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Quantifying climate change relevant humanitarian programming and spending across five highly disaster vulnerable countries

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Siria
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ODI
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By Bryan T. McCann, Jenna M. Davis, Devin Osborne, Courtney Durham, Madeleine O’Brien, and Nathaniel A. Raymond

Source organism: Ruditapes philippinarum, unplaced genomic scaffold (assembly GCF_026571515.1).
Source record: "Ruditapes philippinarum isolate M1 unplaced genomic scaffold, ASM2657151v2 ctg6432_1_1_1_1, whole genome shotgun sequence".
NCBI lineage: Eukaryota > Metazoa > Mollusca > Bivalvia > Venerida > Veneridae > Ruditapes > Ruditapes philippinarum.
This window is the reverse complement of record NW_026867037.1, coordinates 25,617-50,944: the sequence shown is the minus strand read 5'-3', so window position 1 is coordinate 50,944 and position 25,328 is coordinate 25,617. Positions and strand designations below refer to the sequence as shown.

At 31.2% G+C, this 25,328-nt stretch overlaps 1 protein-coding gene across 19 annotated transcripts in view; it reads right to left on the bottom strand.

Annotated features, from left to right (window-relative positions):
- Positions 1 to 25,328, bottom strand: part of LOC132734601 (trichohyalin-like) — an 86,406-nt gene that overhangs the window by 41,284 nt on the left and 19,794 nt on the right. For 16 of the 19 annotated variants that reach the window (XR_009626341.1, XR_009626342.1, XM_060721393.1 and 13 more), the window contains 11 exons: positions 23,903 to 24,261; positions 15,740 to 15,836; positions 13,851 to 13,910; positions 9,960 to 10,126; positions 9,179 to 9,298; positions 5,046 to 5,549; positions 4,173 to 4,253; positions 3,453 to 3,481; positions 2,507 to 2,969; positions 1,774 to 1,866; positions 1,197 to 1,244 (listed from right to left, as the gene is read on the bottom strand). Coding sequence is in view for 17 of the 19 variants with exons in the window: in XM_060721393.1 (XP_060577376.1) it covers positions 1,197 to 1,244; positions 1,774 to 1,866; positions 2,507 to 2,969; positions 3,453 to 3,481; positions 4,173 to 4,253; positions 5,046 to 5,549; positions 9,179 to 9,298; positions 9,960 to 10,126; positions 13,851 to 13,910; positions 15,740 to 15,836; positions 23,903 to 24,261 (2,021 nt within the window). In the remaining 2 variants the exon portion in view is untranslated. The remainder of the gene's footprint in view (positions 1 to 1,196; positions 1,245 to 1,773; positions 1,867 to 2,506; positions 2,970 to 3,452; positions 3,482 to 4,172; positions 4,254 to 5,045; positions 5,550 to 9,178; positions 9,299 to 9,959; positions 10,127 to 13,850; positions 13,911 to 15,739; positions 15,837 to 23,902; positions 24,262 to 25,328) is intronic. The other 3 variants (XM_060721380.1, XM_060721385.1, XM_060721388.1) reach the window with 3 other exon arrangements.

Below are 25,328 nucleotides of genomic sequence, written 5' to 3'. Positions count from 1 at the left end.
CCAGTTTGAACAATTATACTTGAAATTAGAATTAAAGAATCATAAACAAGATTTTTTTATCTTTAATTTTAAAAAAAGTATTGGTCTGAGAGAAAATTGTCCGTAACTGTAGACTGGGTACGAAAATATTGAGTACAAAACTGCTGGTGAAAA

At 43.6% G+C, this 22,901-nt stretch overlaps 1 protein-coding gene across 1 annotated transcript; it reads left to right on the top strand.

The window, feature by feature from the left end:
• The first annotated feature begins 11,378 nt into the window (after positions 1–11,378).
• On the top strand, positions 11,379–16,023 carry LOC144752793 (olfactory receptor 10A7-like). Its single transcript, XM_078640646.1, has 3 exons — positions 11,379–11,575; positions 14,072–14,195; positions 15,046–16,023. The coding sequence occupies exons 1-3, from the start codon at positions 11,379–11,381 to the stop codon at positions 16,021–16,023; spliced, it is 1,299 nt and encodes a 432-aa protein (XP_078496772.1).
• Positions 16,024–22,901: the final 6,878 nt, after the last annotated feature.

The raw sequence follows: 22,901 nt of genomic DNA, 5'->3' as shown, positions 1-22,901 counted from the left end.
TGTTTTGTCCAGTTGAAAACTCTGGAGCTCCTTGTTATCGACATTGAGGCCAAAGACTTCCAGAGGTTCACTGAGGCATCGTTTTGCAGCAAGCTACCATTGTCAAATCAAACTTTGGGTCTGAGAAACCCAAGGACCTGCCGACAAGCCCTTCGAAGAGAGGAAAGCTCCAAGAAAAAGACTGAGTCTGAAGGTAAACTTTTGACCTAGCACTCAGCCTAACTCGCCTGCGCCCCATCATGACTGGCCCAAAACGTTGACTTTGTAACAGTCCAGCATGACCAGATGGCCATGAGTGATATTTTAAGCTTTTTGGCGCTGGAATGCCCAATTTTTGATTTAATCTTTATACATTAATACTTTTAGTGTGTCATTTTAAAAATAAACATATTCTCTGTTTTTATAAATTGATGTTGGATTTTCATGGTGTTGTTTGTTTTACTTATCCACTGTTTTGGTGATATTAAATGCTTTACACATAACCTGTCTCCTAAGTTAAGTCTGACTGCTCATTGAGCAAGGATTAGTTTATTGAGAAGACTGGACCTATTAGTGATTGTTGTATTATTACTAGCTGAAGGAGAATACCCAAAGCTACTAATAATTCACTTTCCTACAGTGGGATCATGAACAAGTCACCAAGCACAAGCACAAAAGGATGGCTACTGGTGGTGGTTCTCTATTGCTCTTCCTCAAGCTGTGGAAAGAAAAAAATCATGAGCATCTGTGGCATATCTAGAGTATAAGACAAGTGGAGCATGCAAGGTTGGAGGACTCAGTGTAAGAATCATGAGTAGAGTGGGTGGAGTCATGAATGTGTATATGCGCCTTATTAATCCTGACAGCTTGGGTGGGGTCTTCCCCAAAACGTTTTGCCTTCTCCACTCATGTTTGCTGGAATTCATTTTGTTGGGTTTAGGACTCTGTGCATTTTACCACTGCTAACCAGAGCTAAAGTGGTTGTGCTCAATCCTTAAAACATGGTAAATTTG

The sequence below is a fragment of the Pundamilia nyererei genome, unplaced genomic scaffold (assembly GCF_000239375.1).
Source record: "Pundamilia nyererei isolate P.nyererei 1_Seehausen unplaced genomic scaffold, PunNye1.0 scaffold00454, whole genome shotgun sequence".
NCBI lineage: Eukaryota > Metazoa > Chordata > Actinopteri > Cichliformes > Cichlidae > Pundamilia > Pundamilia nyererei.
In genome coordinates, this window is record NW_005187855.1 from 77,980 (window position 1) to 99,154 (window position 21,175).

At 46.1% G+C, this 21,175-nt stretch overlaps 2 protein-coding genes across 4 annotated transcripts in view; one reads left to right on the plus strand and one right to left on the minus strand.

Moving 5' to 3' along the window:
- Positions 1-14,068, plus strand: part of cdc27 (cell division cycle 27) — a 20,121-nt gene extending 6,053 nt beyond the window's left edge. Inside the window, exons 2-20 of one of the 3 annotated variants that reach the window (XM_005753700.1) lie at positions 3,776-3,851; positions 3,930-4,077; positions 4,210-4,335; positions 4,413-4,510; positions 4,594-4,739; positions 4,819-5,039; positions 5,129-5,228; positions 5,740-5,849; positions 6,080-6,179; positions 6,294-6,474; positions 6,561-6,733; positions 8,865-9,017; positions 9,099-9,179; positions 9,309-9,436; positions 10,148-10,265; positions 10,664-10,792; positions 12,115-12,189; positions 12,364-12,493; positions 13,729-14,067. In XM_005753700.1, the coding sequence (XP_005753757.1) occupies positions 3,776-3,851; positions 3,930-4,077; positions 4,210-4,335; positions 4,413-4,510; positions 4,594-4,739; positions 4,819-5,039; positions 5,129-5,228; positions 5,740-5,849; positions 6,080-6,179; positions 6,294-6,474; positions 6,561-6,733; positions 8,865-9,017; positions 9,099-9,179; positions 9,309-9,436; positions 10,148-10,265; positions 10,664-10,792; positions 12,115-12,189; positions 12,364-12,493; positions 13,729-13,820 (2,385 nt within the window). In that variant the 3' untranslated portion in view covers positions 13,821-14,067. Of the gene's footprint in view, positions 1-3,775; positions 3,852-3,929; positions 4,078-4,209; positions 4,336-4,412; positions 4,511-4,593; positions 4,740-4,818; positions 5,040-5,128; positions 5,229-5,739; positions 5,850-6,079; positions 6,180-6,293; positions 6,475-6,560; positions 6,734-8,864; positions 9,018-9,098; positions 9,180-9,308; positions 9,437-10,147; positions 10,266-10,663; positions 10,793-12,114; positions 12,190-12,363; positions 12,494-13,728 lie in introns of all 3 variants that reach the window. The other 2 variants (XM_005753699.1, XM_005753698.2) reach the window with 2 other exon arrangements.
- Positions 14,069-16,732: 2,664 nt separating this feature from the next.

Climate change is increasing the severity and frequency of natural hazards and associated disasters worldwide, yet there is little data tracking how and whether it is being addressed by humanitarian assistance programs. Using publicly available United Nations program data and vulnerability indexes, this study pilots a novel approach for identifying and quantifying the prevalence of climate change‐related humanitarian programs from 2016–2018 in five disaster‐affected countries. Funding levels of proposed and undertaken interventions were analyzed within specific programmatic sub‐areas and across clusters. We found that 1.8% (99 / 5558) of projects included in humanitarian proposals reviewed by the study have a climate change‐related component. Of 1361 funded projects, 40 of these projects were climate related and received funding. Methodologies piloted here for assessing and classifying climate change‐related humanitarian programs could be expanded to support further tracking of humanitarian responses to climate change across operational contexts.

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